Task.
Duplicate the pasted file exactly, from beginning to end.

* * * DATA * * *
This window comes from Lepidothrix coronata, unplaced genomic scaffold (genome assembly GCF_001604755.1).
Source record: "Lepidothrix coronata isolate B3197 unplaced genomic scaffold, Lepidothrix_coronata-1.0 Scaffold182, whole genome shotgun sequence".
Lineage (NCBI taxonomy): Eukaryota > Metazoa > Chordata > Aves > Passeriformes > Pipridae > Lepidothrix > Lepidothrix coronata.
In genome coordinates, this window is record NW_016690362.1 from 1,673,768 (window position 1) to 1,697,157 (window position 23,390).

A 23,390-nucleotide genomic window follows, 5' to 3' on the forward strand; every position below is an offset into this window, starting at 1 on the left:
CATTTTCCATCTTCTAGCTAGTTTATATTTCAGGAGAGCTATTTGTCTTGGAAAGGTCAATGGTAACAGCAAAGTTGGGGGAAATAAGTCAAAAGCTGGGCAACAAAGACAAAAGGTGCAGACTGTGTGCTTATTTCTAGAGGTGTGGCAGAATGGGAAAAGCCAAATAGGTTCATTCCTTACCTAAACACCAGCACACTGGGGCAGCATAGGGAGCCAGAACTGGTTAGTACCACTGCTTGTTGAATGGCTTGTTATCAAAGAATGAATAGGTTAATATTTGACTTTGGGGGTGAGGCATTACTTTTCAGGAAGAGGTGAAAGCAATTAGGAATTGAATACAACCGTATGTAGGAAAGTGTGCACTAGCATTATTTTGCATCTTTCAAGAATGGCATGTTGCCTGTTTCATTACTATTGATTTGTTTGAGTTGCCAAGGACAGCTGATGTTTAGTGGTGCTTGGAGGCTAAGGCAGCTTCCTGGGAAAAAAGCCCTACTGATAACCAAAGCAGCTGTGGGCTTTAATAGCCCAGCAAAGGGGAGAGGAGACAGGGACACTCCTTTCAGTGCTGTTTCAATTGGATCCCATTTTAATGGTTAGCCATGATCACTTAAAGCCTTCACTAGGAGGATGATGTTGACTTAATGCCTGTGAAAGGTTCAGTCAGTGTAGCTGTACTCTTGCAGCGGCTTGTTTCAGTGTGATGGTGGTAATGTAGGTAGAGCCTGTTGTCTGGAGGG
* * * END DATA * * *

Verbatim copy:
This window comes from Lepidothrix coronata, unplaced genomic scaffold (genome assembly GCF_001604755.1).
Source record: "Lepidothrix coronata isolate B3197 unplaced genomic scaffold, Lepidothrix_coronata-1.0 Scaffold182, whole genome shotgun sequence".
Lineage (NCBI taxonomy): Eukaryota > Metazoa > Chordata > Aves > Passeriformes > Pipridae > Lepidothrix > Lepidothrix coronata.
In genome coordinates, this window is record NW_016690362.1 from 1,673,768 (window position 1) to 1,697,157 (window position 23,390).

A 23,390-nucleotide genomic window follows, 5' to 3' on the forward strand; every position below is an offset into this window, starting at 1 on the left:
CATTTTCCATCTTCTAGCTAGTTTATATTTCAGGAGAGCTATTTGTCTTGGAAAGGTCAATGGTAACAGCAAAGTTGGGGGAAATAAGTCAAAAGCTGGGCAACAAAGACAAAAGGTGCAGACTGTGTGCTTATTTCTAGAGGTGTGGCAGAATGGGAAAAGCCAAATAGGTTCATTCCTTACCTAAACACCAGCACACTGGGGCAGCATAGGGAGCCAGAACTGGTTAGTACCACTGCTTGTTGAATGGCTTGTTATCAAAGAATGAATAGGTTAATATTTGACTTTGGGGGTGAGGCATTACTTTTCAGGAAGAGGTGAAAGCAATTAGGAATTGAATACAACCGTATGTAGGAAAGTGTGCACTAGCATTATTTTGCATCTTTCAAGAATGGCATGTTGCCTGTTTCATTACTATTGATTTGTTTGAGTTGCCAAGGACAGCTGATGTTTAGTGGTGCTTGGAGGCTAAGGCAGCTTCCTGGGAAAAAAGCCCTACTGATAACCAAAGCAGCTGTGGGCTTTAATAGCCCAGCAAAGGGGAGAGGAGACAGGGACACTCCTTTCAGTGCTGTTTCAATTGGATCCCATTTTAATGGTTAGCCATGATCACTTAAAGCCTTCACTAGGAGGATGATGTTGACTTAATGCCTGTGAAAGGTTCAGTCAGTGTAGCTGTACTCTTGCAGCGGCTTGTTTCAGTGTGATGGTGGTAATGTAGGTAGAGCCTGTTGTCTGGAGGG